Backplane creates a social media platforms for communities. The concept centeres around "walled gardens" and creating a safe space for people to discover interests and interact with others exploring those interests.
I worked as a UX Design Intern on the Design team which consisted of 4 other individuals (1 full-time UX Designer, 1 full-time Visual Designer, 1 Product Manager, 1 Visual Design Intern). The other teams that were a part of the company were Front End, Back End, and Data. There were about 20 people working out of the Palo Alto office, another 10 in San Diego (ambassadors), and 2-3 in Croatia (engineers). Obviously communicating with people working remotely was a challenge but manageable (Google Hangout became my best friend).
Why I chose Backplane
- Touching each part of the process. As a new grad (from college) going straight into my Masters, I do not have a lot of industry experience and wanted the flexibility to be a part of various things in a company.
- Talented designers. All the designers that I met and interviewed with were amazing to work with. They were so kind and patient with me which obviously provides for a better overall experience. We really became a close knit family.
- Perfect location. While I new I wanted to be in the Bay area for the summer (as a trial run), Palo Alto was the right blend of suburbia and city that I needed. While I loved going to the city on the weekends, I could not imagine living in the concrete jungle all the time. I lived a 15 minute walk to work- literally sunshine and flowers. every. single. day.
I came into Backplane when there were a lot of transitions going on. There were a lot of people leaving, but also coming in, which obviously changes the dynamic of the company. The product also drastically changed midway through the summer which caused all the designers some amount of grief. Communication between the designers and engineers became all the more critical to make sure we were all on the same page for what we were doing. "Structured chaos" would be a good adjective to sum up the summer.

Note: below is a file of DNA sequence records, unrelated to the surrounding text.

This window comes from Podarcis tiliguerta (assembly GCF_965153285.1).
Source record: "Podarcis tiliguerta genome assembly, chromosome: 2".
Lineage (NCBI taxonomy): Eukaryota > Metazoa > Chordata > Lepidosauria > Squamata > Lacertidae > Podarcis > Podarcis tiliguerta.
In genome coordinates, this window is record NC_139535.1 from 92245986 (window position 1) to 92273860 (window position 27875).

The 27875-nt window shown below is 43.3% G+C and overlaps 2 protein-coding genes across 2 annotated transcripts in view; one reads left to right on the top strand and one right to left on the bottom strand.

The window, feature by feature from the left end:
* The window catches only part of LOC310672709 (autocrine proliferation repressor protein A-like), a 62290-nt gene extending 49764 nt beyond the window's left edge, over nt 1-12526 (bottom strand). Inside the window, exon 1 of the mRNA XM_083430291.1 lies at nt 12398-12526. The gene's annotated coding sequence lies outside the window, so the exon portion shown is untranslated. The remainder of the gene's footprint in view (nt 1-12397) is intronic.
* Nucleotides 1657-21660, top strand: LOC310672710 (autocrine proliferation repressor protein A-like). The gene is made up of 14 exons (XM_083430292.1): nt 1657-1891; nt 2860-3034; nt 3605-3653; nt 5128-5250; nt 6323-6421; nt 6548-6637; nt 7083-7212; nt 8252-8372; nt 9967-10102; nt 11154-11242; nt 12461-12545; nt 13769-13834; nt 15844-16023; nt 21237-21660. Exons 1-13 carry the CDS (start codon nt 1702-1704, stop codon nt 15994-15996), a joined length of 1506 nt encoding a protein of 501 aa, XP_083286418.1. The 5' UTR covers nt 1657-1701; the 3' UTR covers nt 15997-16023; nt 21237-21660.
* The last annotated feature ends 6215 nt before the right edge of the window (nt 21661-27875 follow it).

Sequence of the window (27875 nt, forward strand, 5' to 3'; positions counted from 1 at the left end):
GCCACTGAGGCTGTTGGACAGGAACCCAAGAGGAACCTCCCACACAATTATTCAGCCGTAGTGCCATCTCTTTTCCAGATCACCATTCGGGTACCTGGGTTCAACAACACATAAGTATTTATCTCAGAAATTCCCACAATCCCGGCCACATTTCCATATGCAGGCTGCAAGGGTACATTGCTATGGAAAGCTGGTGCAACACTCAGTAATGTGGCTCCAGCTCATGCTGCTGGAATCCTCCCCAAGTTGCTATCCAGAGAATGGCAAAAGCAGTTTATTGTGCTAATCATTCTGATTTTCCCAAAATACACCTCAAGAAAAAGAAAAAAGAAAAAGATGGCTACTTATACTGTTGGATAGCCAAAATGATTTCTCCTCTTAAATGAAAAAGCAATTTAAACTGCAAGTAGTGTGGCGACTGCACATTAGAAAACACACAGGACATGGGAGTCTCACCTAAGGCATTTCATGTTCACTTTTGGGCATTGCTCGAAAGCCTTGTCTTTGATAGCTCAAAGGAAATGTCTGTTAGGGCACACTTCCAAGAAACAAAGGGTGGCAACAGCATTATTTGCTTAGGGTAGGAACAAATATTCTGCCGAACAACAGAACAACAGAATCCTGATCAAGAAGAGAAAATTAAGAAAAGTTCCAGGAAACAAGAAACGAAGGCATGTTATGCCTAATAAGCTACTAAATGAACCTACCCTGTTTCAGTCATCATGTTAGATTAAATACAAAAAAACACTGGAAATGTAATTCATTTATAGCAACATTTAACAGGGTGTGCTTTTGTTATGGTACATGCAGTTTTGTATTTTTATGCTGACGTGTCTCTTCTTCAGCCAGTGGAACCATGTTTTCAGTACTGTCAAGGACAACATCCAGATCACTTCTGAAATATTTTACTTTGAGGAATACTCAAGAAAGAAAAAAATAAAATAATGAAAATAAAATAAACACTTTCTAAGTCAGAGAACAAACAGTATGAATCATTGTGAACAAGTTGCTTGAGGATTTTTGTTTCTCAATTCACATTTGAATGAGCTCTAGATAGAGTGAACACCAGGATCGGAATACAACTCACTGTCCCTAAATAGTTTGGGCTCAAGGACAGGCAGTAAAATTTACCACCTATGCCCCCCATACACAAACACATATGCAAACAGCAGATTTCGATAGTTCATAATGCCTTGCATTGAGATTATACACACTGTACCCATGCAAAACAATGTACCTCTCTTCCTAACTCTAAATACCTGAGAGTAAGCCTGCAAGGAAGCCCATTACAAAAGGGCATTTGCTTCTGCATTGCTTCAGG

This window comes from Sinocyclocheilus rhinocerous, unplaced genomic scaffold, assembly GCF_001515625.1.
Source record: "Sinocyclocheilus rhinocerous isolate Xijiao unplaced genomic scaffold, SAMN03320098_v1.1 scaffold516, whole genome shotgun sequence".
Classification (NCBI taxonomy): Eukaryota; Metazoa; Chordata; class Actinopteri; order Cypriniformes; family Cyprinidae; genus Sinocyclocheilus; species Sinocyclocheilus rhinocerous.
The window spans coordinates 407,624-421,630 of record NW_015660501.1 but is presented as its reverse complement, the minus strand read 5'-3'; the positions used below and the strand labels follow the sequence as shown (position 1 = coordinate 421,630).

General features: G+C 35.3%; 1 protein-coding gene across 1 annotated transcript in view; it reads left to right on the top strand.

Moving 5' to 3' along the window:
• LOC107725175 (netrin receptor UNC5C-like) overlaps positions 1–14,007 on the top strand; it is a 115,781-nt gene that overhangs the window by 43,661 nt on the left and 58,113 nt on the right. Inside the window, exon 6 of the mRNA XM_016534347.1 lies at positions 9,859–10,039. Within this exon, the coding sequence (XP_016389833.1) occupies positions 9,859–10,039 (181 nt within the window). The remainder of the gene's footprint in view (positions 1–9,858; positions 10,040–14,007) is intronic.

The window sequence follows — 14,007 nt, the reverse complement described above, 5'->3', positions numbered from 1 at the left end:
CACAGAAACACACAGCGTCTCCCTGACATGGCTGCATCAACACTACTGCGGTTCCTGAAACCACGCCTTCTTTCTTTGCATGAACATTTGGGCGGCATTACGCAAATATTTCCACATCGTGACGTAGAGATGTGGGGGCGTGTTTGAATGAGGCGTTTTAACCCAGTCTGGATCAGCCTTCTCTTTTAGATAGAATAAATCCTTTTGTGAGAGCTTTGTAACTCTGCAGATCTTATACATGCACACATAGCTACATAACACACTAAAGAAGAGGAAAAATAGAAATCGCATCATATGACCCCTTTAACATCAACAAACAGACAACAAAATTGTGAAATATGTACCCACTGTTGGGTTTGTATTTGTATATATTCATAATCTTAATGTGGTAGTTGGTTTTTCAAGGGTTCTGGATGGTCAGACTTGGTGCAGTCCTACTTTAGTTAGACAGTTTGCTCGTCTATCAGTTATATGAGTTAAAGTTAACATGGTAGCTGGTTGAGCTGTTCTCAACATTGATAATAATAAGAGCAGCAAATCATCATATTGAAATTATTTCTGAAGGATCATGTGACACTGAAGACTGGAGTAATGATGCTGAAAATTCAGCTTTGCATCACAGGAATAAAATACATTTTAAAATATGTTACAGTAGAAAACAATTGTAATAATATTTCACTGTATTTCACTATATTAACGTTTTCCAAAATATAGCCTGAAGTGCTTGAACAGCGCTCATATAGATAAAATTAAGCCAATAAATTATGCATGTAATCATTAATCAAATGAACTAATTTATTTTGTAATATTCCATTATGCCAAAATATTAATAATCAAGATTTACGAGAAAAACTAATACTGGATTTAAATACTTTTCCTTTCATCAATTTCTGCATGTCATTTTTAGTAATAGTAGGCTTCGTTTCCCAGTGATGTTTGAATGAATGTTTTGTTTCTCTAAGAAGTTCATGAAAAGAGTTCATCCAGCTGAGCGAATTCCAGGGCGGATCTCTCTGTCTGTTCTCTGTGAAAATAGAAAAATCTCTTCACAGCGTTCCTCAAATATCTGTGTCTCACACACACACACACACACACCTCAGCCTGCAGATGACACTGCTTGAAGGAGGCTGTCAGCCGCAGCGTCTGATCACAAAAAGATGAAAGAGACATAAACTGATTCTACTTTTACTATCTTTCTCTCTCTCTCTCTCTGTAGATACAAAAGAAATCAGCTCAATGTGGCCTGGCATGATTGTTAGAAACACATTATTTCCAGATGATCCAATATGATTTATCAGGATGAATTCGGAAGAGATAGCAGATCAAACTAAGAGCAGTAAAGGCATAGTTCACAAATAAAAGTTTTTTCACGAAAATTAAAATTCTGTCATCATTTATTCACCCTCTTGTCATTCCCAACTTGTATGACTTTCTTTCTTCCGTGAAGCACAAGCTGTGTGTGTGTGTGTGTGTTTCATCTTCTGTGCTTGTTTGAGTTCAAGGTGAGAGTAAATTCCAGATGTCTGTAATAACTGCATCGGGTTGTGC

I worked on a variety of UX projects from registration to adding features for the back end administrative side to the front-facing profile pages. I learned a lot about designing for screens and multiple platforms which I definitely felt I had lacked (since it had not been explicitly taught to me thus far at CMU*).
Professional Lessons Encountered / Learned:
- How to integrate the pre-existing system into the design to create consistency (but also how it gets frustrating in the cycle of waiting for feedback and approval)
- Use of new tools (Skala Preview) as well as sharpening skills on others (visual mockups in Photoshop; pixel pushing)
- Whiteboards are SOOO important (as well as co-workers that work alongside with you on them)
- Comparative research into existing interaction patterns
- Design / Startup culture (sprints, crits, demo days, intern showcases, standups, scrum, agile vs. waterfall workflow)
- "Spec-ing" and handoffs to engineers is all about communication
- Terminology becomes so important (endpoints, access, edge cases, etc)
- UI Kits can make or break a product
- There is often a conflict between a simple and an ideal solution and the amount of man power it takes for each of those (not just from the design side, but engineering and data as well). There is a trifecta of tradeoffs between resources, time, and quality (polish).
- As a company, it is important to document all your work. I know we get that lesson as individuals but it's all the more important in a start-up where there is constant transition. As people come in and out, work is lost and buried.
Personal Lessons Encountered / Learned: